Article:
Home / Health / Scientists are turning to a "laser-accurate" model to test Stonehenge's acoustics | News from the United Kingdom

Scientists are turning to a "laser-accurate" model to test Stonehenge's acoustics | News from the United Kingdom



A model of Stonehenge could help pierce the acoustic secrets of the ancient site, according to scientists who built a version of the megaliths at one-twelfth of their size.

The team stated that the 1:12 model, with a 2.6-meter stone circle, had an advantage over other replicas of Stonhenge, such as the large-scale replica located near Maryhill, in the state of Stonhenge. Washington, because of its laser scanning data. The data collected by Historic England enabled the team to produce an extremely accurate representation.

"The problem with the other models we have is that the stones are not quite the shape and the size, and the way the sound interacts with the stones depends critically on the shapes" said Trevor Cox, professor of acoustic engineering at the University of Salford and part of the team. "The Maryhill blocks are all very rectangular, while the real Stonehenge, when you look at it, is a bit more amorphous because they are made of hand-carved stones.

The new model also allows the team to remove or replace the stones and see how the acoustics of the site would have changed. "We remove stones in stages so that we can examine the effect of each individual element on it," said Cox.

The team exploited the knowledge gained from archaeological work conducted by other experts to replicate the prehistoric monument organization, as it might have been 4000 years ago, including the missing stones. There are less than 100 stones left on the Wiltshire site, but the team's model has 157.

Although the construction of the model can not be compared to that of the real Stonehenge, it was nevertheless a little laborious, said the team. "You print them in 3D, then you make silicon molds, then you incorporate them into a mix of plaster and polymer, then you paint them with car paint," said Cox. "I ruined the floor of my dining room."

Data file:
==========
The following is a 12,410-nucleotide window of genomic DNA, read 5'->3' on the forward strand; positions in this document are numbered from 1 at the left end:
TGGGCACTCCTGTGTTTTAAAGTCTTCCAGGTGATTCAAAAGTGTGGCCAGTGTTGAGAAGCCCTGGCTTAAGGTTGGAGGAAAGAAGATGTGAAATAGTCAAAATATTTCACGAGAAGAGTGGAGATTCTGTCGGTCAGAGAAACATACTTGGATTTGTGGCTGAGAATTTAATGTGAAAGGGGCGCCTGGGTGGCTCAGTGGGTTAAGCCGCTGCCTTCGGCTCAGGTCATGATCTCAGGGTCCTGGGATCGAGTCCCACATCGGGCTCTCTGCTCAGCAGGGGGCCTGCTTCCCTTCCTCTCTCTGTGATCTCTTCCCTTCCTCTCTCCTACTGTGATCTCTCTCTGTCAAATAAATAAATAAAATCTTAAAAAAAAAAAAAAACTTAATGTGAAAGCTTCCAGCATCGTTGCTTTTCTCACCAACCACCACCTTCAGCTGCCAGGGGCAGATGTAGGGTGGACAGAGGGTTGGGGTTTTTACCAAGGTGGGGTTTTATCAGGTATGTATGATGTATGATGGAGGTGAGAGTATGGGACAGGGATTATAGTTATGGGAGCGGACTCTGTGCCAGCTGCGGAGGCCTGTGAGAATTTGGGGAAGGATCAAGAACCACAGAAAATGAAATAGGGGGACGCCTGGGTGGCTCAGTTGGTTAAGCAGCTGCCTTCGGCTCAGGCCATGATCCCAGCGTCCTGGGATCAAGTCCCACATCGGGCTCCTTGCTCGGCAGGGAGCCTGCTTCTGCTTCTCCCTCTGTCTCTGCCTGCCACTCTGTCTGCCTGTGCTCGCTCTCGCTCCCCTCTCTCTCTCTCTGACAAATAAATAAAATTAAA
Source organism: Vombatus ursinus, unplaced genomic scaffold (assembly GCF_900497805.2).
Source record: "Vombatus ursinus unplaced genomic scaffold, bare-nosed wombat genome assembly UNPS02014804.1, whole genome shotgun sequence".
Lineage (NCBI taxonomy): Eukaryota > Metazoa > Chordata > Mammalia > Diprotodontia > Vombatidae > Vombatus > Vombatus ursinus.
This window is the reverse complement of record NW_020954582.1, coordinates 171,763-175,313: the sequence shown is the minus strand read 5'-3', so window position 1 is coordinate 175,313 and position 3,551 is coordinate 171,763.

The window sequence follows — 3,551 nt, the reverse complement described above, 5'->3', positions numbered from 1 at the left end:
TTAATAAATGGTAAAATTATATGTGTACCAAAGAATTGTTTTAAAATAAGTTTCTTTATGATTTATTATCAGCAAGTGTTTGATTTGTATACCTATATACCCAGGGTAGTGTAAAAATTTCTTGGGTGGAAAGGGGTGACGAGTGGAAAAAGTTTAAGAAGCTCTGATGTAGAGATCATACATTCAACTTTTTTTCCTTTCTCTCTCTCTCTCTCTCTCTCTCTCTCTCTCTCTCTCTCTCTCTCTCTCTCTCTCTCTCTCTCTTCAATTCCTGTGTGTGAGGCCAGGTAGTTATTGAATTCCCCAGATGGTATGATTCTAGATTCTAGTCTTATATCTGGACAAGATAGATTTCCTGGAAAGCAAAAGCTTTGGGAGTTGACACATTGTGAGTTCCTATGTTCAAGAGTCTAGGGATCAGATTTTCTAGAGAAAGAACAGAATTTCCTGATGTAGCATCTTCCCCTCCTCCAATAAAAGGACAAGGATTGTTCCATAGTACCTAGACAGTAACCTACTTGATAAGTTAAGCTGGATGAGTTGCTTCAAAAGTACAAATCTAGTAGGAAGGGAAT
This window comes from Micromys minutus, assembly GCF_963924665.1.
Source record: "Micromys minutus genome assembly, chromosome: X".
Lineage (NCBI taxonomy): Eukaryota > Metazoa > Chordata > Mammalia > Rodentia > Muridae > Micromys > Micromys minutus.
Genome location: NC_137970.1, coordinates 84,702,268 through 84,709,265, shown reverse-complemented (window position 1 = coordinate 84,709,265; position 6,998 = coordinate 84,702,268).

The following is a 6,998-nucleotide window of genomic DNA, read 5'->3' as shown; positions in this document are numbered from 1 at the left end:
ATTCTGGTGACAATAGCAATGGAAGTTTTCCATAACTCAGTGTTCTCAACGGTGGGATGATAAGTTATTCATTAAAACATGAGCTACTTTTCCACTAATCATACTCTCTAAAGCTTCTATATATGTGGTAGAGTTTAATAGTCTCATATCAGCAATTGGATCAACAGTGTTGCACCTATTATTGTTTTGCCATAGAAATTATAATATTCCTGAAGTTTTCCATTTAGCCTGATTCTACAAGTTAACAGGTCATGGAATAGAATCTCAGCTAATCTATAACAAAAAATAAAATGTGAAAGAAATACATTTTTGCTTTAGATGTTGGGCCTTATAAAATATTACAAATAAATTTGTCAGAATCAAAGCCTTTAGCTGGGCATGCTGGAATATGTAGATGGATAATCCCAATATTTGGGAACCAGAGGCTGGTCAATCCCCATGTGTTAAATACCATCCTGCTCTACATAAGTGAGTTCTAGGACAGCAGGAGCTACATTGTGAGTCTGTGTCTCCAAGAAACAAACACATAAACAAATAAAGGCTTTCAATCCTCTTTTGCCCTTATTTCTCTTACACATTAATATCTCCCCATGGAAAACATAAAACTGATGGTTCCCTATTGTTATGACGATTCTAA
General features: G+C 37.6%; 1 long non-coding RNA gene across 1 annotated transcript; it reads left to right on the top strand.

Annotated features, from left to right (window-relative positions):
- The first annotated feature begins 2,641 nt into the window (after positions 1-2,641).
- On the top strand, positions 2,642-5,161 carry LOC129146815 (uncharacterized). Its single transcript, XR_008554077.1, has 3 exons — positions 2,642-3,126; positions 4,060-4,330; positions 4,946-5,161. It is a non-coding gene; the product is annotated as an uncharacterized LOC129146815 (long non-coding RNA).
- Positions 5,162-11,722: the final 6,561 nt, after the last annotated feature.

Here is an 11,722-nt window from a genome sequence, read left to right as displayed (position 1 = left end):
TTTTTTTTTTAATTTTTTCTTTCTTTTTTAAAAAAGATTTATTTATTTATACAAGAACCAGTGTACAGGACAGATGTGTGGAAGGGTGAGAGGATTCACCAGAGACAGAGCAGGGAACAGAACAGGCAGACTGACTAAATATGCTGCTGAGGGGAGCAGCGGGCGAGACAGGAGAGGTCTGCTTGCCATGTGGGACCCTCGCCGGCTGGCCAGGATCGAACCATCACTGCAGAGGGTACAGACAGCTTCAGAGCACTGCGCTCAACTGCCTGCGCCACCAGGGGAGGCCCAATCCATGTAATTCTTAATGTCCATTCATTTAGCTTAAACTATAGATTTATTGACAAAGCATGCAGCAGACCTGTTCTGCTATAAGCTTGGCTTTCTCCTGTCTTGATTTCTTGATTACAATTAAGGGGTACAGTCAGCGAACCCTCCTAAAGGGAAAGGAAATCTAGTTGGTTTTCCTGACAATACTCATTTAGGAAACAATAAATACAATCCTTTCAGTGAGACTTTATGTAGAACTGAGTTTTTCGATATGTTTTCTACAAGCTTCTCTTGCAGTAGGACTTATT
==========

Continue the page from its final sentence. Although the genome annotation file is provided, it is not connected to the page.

Prof. Trevor Cox with the Stonehenge Model.



Prof. Trevor Cox with the Stonehenge Model. Photography: Andrew Brooks / University of Salford

The team conducted tests with the set of models inside an acoustic chamber, examining for example speech intelligibility and airborne resonance. Preliminary data had already yielded interesting results – although the reverberation time of high and medium frequency sounds is similar to Maryhill's, low frequency sounds show shorter reverberation times. "If you were to speak in a movie theater, it's probably basically the acoustics we get," Cox said.

He added that the auditory environment of Stonehenge would have been unusual for prehistoric men less and less familiar with reverberant spaces, unless they experienced such effects in a cave. "There would have been a sonic wonder in the past," he said.

While Stonehenge's goal has fueled many debates, Cox says that he thinks that acoustics is a byproduct of the structure that was later exploited. "If you had to organize a ceremony and you had a lot of people to talk to, doing it outside the stones would be much more difficult than if you were doing it in the stones [circle]," he said.

At about 40 cm high, the megalith models are almost exactly the same size as the Lilliputian accessories featured in the famous Stonehenge scene from the film This Is Spinal Tap. They also run the same risk of being crushed underfoot. "You have to be careful when you stick to lintels, which I've done once," Cox said.

Cox said the plans for the team's mini-megaliths remain unclear. "It would be nice to find a permanent home for this, maybe in a museum somewhere," he said. "The answer is boring, it's that in the short term, it will be stored in boxes very carefully."


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